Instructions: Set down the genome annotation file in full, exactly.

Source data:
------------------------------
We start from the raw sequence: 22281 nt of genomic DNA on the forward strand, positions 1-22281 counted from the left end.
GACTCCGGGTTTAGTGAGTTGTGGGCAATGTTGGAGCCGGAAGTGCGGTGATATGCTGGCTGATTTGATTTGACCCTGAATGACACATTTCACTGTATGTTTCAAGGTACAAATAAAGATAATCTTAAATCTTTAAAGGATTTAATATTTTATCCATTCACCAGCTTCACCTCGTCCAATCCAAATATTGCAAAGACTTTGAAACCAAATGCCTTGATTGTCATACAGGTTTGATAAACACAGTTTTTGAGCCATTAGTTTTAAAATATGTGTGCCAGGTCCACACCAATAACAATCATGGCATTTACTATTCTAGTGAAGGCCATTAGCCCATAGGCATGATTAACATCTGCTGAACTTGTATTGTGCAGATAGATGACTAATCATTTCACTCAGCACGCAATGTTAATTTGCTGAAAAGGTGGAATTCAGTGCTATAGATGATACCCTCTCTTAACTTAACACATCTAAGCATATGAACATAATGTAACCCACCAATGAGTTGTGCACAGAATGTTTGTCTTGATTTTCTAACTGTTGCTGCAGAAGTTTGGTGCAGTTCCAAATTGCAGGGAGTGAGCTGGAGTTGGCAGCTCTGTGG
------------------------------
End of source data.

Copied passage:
We start from the raw sequence: 22281 nt of genomic DNA on the forward strand, positions 1-22281 counted from the left end.
GACTCCGGGTTTAGTGAGTTGTGGGCAATGTTGGAGCCGGAAGTGCGGTGATATGCTGGCTGATTTGATTTGACCCTGAATGACACATTTCACTGTATGTTTCAAGGTACAAATAAAGATAATCTTAAATCTTTAAAGGATTTAATATTTTATCCATTCACCAGCTTCACCTCGTCCAATCCAAATATTGCAAAGACTTTGAAACCAAATGCCTTGATTGTCATACAGGTTTGATAAACACAGTTTTTGAGCCATTAGTTTTAAAATATGTGTGCCAGGTCCACACCAATAACAATCATGGCATTTACTATTCTAGTGAAGGCCATTAGCCCATAGGCATGATTAACATCTGCTGAACTTGTATTGTGCAGATAGATGACTAATCATTTCACTCAGCACGCAATGTTAATTTGCTGAAAAGGTGGAATTCAGTGCTATAGATGATACCCTCTCTTAACTTAACACATCTAAGCATATGAACATAATGTAACCCACCAATGAGTTGTGCACAGAATGTTTGTCTTGATTTTCTAACTGTTGCTGCAGAAGTTTGGTGCAGTTCCAAATTGCAGGGAGTGAGCTGGAGTTGGCAGCTCTGTGG